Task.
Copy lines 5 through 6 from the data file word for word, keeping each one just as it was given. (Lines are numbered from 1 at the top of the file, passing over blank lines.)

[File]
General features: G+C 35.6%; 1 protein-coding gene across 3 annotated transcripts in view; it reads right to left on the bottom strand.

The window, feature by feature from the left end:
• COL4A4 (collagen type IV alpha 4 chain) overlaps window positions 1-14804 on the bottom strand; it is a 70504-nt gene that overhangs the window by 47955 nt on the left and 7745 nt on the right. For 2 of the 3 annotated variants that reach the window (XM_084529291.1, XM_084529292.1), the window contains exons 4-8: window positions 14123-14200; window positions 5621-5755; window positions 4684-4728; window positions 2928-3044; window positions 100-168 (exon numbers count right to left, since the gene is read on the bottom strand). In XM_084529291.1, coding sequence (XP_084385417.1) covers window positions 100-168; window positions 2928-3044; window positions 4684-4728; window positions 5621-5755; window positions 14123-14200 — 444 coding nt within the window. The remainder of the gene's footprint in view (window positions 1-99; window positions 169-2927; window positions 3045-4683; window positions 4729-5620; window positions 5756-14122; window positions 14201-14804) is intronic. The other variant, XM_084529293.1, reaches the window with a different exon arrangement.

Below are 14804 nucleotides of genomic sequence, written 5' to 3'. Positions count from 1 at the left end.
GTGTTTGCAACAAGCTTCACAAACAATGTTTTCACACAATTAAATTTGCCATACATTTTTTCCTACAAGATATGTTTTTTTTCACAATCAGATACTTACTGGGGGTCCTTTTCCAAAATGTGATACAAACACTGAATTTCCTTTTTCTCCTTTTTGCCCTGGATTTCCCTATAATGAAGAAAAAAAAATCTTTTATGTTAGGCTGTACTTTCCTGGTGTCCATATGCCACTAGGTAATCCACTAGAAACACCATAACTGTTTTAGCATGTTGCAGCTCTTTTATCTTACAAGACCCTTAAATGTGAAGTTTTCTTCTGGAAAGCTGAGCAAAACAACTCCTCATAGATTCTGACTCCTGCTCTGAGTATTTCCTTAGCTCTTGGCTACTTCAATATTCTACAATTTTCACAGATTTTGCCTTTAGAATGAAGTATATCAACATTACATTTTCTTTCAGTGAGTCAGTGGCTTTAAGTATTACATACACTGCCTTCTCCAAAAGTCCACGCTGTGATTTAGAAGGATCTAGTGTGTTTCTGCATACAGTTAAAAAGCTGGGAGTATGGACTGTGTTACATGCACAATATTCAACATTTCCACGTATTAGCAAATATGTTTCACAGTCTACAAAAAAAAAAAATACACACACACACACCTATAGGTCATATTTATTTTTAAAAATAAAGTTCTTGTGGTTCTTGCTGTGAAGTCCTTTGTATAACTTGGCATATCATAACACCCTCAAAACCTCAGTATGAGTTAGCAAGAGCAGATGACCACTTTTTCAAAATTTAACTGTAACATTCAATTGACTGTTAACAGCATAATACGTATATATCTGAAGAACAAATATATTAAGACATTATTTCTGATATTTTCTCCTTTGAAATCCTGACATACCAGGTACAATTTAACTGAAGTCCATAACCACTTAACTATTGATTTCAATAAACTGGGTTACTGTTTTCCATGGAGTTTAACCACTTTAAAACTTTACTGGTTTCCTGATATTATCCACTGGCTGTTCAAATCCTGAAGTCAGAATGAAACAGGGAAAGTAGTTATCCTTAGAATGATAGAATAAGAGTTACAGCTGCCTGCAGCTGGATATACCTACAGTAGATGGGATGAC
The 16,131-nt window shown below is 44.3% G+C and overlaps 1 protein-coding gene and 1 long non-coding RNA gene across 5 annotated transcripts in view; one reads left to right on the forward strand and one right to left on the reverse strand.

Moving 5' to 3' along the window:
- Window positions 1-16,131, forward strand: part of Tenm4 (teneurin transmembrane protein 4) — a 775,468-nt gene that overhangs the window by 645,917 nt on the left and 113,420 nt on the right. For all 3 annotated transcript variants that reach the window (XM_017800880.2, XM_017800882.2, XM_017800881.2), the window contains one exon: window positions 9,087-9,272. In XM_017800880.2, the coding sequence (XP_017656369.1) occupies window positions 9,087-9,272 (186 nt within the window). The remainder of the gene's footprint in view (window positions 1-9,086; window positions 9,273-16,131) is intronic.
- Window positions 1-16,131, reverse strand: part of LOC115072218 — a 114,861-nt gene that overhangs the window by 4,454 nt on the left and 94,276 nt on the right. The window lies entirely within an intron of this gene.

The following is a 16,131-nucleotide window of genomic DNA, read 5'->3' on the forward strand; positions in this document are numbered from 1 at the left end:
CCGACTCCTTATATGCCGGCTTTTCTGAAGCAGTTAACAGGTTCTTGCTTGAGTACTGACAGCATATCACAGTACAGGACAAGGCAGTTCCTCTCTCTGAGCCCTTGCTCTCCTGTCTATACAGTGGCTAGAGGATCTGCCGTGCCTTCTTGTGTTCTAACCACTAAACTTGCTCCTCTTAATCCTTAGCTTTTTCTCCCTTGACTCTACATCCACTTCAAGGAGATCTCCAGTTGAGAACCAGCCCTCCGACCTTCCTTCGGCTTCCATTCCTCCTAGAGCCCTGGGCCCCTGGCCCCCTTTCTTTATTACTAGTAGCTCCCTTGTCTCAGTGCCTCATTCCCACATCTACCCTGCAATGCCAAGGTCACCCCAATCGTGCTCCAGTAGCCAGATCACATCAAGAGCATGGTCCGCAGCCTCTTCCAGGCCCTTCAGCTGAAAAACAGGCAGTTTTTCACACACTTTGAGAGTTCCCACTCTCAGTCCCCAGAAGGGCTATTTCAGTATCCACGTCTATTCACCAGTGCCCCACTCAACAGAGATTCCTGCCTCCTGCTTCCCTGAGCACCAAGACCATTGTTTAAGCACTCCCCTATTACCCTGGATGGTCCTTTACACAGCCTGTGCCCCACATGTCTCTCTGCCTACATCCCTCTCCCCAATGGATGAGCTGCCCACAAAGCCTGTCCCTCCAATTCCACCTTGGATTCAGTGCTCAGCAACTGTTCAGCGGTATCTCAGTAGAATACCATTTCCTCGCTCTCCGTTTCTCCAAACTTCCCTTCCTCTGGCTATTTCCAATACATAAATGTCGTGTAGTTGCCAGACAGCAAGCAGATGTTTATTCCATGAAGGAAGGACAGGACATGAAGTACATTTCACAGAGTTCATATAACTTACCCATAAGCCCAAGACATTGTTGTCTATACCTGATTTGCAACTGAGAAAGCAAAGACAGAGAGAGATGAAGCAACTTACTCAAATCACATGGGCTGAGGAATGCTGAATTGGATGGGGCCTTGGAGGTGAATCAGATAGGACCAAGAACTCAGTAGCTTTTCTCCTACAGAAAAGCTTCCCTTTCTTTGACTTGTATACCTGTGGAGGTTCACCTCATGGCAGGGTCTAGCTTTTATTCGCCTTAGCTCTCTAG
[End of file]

GTGTTTGCAACAAGCTTCACAAACAATGTTTTCACACAATTAAATTTGCCATACATTTTTTCCTACAAGATATGTTTTTTTTCACAATCAGATACTTACTGGGGGTCCTTTTCCAAAATGTGATACAAACACTGAATTTCCTTTTTCTCCTTTTTGCCCTGGATTTCCCTATAATGAAGAAAAAAAAATCTTTTATGTTAGGCTGTACTTTCCTGGTGTCCATATGCCACTAGGTAATCCACTAGAAACACCATAACTGTTTTAGCATGTTGCAGCTCTTTTATCTTACAAGACCCTTAAATGTGAAGTTTTCTTCTGGAAAGCTGAGCAAAACAACTCCTCATAGATTCTGACTCCTGCTCTGAGTATTTCCTTAGCTCTTGGCTACTTCAATATTCTACAATTTTCACAGATTTTGCCTTTAGAATGAAGTATATCAACATTACATTTTCTTTCAGTGAGTCAGTGGCTTTAAGTATTACATACACTGCCTTCTCCAAAAGTCCACGCTGTGATTTAGAAGGATCTAGTGTGTTTCTGCATACAGTTAAAAAGCTGGGAGTATGGACTGTGTTACATGCACAATATTCAACATTTCCACGTATTAGCAAATATGTTTCACAGTCTACAAAAAAAAAAAATACACACACACACACCTATAGGTCATATTTATTTTTAAAAATAAAGTTCTTGTGGTTCTTGCTGTGAAGTCCTTTGTATAACTTGGCATATCATAACACCCTCAAAACCTCAGTATGAGTTAGCAAGAGCAGATGACCACTTTTTCAAAATTTAACTGTAACATTCAATTGACTGTTAACAGCATAATACGTATATATCTGAAGAACAAATATATTAAGACATTATTTCTGATATTTTCTCCTTTGAAATCCTGACATACCAGGTACAATTTAACTGAAGTCCATAACCACTTAACTATTGATTTCAATAAACTGGGTTACTGTTTTCCATGGAGTTTAACCACTTTAAAACTTTACTGGTTTCCTGATATTATCCACTGGCTGTTCAAATCCTGAAGTCAGAATGAAACAGGGAAAGTAGTTATCCTTAGAATGATAGAATAAGAGTTACAGCTGCCTGCAGCTGGATATACCTACAGTAGATGGGATGAC
The 16,131-nt window shown below is 44.3% G+C and overlaps 1 protein-coding gene and 1 long non-coding RNA gene across 5 annotated transcripts in view; one reads left to right on the forward strand and one right to left on the reverse strand.